Objects in Space is a retro space game, with a mix of 2D point-and-click stealth action in a surprisingly large and open world. The game was released on PC on the 21st June 2018 and has been developed by Flat Earth Games, a developer known only for their previous titles, Metrocide, and TownCraft. In Objects and Space, the player takes to the stars and must do whatever they can to become one of the best space-faring individuals out there.
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The Game Review
Objects in Space is designed not to revolve around one, main story, and instead focuses on a myriad of different short stories that the player can choose to engage in or completely ignore as they so choose. Depending on how the player likes to play their games, Objects in Space will give the player as much or as little story-based content as they wish.
With the game having a very clear point-and-click adventure vibe going on, it should come as no surprise how much of the game revolves around the player clicking at everything they need to interact with. For instance, if there’s something interesting in the distance, like a new character that has been spoken to before, by clicking on them, the player will be able to talk to them/interact with them and see what they have to offer. Not everything in the game is useful immediately, but many objects in the game have their uses.
Outside of purely clicking on different objects to see what they do; the player is also expected to pilot their ship from the main control point. In the early game, it tends to be a decent idea to avoid confrontation, as the ship the player starts off with isn’t the strongest vessel in the world. Instead, they’re expected to explore the solar system, making purchases and trade, up until they can finally afford something a little stronger to take on a few more risks. Although, with Objects in Space, the player is given the option to pretty much do as they please, whether that’s attack and plunder other ships is up to them. By getting into fights with other ships, however, will typically end up in the player’s ship taking some damage, at which point the player is expected to do whatever they can to fix the problem with the resources they have on them – otherwise they risk losing their entire run.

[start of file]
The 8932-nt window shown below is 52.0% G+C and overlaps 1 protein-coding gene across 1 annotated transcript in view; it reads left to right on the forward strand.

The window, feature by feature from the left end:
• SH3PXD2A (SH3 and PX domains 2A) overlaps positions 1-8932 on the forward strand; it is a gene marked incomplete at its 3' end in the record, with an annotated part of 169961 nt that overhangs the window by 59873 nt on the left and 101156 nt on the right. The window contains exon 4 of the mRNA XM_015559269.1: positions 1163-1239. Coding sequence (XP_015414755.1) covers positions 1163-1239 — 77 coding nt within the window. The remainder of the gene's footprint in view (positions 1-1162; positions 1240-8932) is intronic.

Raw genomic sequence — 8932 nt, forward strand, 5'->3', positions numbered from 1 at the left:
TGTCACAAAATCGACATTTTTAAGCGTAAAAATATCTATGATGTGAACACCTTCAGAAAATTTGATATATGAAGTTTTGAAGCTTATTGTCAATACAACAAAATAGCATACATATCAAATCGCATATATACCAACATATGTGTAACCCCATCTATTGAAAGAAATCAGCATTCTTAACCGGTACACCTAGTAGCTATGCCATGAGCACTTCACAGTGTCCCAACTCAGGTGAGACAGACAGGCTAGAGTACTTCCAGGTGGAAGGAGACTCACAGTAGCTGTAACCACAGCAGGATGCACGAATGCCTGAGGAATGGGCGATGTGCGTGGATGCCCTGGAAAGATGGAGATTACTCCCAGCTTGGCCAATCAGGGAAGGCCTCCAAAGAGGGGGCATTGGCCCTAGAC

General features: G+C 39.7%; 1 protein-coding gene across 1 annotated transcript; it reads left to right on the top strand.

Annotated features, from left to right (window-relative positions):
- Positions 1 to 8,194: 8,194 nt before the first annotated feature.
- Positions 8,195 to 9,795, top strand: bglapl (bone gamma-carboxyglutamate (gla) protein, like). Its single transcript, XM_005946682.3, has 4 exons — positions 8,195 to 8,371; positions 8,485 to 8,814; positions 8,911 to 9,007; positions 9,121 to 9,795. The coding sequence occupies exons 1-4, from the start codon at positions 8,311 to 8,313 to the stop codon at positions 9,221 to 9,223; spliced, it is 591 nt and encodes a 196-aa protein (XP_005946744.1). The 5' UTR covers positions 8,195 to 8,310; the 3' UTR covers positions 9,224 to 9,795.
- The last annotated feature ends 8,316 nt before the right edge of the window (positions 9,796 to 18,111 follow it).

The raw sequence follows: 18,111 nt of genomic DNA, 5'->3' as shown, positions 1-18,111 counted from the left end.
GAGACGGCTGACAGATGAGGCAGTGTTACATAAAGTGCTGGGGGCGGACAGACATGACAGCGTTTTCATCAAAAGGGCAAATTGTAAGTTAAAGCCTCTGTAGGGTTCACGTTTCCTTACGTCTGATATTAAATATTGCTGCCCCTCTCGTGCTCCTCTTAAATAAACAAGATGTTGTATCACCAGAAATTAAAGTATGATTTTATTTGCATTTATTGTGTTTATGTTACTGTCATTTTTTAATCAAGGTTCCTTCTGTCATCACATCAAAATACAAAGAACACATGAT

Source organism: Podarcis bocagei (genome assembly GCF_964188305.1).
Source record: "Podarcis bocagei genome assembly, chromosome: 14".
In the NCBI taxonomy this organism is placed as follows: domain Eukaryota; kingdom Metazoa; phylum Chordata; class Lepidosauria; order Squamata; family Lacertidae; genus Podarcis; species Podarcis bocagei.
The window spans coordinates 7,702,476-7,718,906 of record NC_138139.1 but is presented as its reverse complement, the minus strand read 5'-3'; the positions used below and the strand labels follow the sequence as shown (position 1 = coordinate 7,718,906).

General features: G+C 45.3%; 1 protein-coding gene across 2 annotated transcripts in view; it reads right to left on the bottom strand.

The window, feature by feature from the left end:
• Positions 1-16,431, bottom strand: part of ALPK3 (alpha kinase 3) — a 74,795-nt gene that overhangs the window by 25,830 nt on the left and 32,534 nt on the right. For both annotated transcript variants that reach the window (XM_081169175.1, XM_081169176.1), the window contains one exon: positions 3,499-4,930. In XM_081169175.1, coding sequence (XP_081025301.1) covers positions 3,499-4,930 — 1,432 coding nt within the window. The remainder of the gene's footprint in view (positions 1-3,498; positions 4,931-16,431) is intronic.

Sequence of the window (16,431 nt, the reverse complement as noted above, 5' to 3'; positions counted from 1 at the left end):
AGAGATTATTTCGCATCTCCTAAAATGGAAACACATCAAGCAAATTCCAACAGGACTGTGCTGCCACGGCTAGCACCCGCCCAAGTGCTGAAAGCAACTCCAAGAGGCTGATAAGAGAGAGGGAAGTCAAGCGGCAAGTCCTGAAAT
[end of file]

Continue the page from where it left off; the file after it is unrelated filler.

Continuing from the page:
It’s clear from the onset that Objects in Space uses a lot of similar ideas and concepts from the game FTL (Faster Than Light). In FTL, players typically have to make the best of a bad situation and have to take risks as they make it to their objective, and in a lot of instances, some of the decisions in Objects in Space has the same sort of ideas where at times, those hard decisions are going to have to be made.
For anyone that’s looking for a new version of FTL to play, with some interesting mechanics and has a bit of a point-and-click adventure flair to it, then this game is definitely for them.